Nearly 20 of Japan’s 48 commercial nuclear reactors have been in service for 30 years or longer. Utilities get a one-time-only chance to extend operations beyond 40 years, but the reactor in question must pass special inspections and will require further investments. As the reactors continue to age, the utilities will have to make up their minds from year to year.
Since succeeding in nuclear power generation in 1963, Japan has promoted nuclear energy without any plans for decommissioned reactors. As a result, the nation is now stuck with all sorts of issues that must be resolved if the decommissioning of older reactors is to proceed. Only by overcoming these challenges and becoming a “nation capable of decommissioning nuclear reactors” will Japan be able to take its first firm step toward weaning itself off nuclear energy.
NUCLEAR WASTE PROBLEMS UNRESOLVED
Nuclear waste poses the most critical challenge to the planned decommissioning of nuclear reactors. Directives are effectively nonexistent as to where to store spent nuclear fuel and nuclear waste left behind by dismantled reactors.
The government has never addressed this issue, citing its “nuclear fuel cycle” policy that presupposes the full recycling of all spent nuclear fuel. But in practice, this policy is completely useless. Utilities are effectively forced to resort to on-site storage of spent fuel in cooling pools or dry casks.
According to a promise made by Kansai Electric to the Fukui prefectural government, spent nuclear fuel will be “stored or disposed of outside the prefecture.” The utility’s decision to dismantle two reactors at the Mihama power plant means having to deal with this promise.
The handling of radioactive waste is just as problematic. While the waste is supposed to be sorted by the level of radioactivity and stored underground accordingly, nothing has been decided about specific storage locations, not only for highly radioactive waste but also for low-level waste. Nor have any standards been set for the management of buried waste.
Obviously, reactors cannot be dismantled in the absence of rules for spent fuel and nuclear waste disposal. In fact, Japan Atomic Power, which became the first in the nation to decide to decommission a reactor at the Tokai power plant in Ibaraki Prefecture, had to postpone the dismantling work for three years, and then an additional five years, because disposal rules for low-radiation nuclear waste could not be established in time.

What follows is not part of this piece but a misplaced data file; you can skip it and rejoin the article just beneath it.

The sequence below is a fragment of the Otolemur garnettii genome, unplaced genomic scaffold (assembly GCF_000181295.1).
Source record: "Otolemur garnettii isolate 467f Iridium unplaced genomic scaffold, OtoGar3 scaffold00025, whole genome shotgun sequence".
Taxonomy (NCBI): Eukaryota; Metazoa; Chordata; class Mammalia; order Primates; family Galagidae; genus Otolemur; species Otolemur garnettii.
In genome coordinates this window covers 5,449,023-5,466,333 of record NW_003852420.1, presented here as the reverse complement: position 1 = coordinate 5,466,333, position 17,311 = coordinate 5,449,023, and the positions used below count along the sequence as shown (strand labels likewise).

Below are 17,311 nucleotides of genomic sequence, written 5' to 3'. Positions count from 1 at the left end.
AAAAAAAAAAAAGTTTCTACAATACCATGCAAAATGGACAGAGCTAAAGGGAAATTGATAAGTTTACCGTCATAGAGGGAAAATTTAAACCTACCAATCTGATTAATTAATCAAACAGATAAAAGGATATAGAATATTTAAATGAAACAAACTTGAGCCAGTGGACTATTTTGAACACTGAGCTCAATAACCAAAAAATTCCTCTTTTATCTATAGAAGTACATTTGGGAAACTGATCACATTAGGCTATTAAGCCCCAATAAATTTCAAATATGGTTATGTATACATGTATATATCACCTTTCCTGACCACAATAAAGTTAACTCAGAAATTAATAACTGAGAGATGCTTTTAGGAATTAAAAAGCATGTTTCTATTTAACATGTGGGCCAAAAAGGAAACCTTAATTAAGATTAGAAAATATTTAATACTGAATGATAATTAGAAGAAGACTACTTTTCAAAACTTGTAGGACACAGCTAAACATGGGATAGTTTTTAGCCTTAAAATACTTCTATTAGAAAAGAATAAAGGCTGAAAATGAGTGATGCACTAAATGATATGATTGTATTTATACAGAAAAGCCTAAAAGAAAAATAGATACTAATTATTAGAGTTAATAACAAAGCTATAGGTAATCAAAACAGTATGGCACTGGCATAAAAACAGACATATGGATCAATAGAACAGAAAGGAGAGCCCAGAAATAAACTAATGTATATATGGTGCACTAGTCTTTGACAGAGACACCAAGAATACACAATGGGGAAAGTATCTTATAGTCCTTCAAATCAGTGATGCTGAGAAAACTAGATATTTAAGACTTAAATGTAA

Having given up on waiting for communities to volunteer as permanent storage sites for highly radioactive waste, the government has decided to take the initiative and start selecting candidate sites. But given that no community has ever volunteered, the selection process is obviously not going to be easy. To ensure that no community will be forced to become a nuclear waste dump against its will, the government must guarantee procedural transparency and be fully ready for dialogue with every candidate……..http://ajw.asahi.com/article/views/editorial/AJ201503180044
it is very important that we recognize the danger posed to children by the routine ingestion of contaminated food with Cesium-137 where ever they might live. It is also important to prevent further nuclear disasters which release these fiendishly toxic poisons into the global ecosystems. Given the immense amounts of long-lived radionuclides which exist at every nuclear power plant this is an urgent task.
The Implications of The Massive Contamination of Japan With Radioactive Cesium [excellent slides and graphs]
Senior Scientist, Physicians for Social Responsibility
Director, University of Missouri, Clinical Laboratory Science Program
Helen Caldicott Foundation Fukushima Symposium New York Academy of Medicine, 11 March 2013 “……..So now that we have some idea of the extreme toxicity of Cesium-137, let’s look at the extent of the contamination of the Japanese mainland.
It is now known that the reactors 1, 2, and 3 at Fukushima Daiichi all melted down and melted through the steel reactor vessels within a few days following the earthquake and tsunami of March 11, 2011. This was not made public by either TEPCO or the Japanese government for two months.
The greatest amounts of highly radioactive gases were released shortly after the meltdowns and 80% of this gas released by the reactors is believed to have traveled away from Japan over the Pacific. However the remaining 20% was dispersed over the Japanese mainland.
On March 11th, the US National Nuclear Security Administration offered the use of its NA-42 Aerial Measuring System to the Japanese and US governments. The National Atmospheric Release Advisory Center of the Lawrence Livermore Lab stood up to provide atmospheric modeling projections. The next two slides were produced by Lawrence Livermore and presumably given to the Japanese government.
On March 14th, the easterly winds which had been blowing the highly-radioactive gases and aerosols coming from Fukushima out to sea, shifted and pushed the radioactive plume back over the Japanese mainland. You can see the progression. The red indicates the radioactive plume.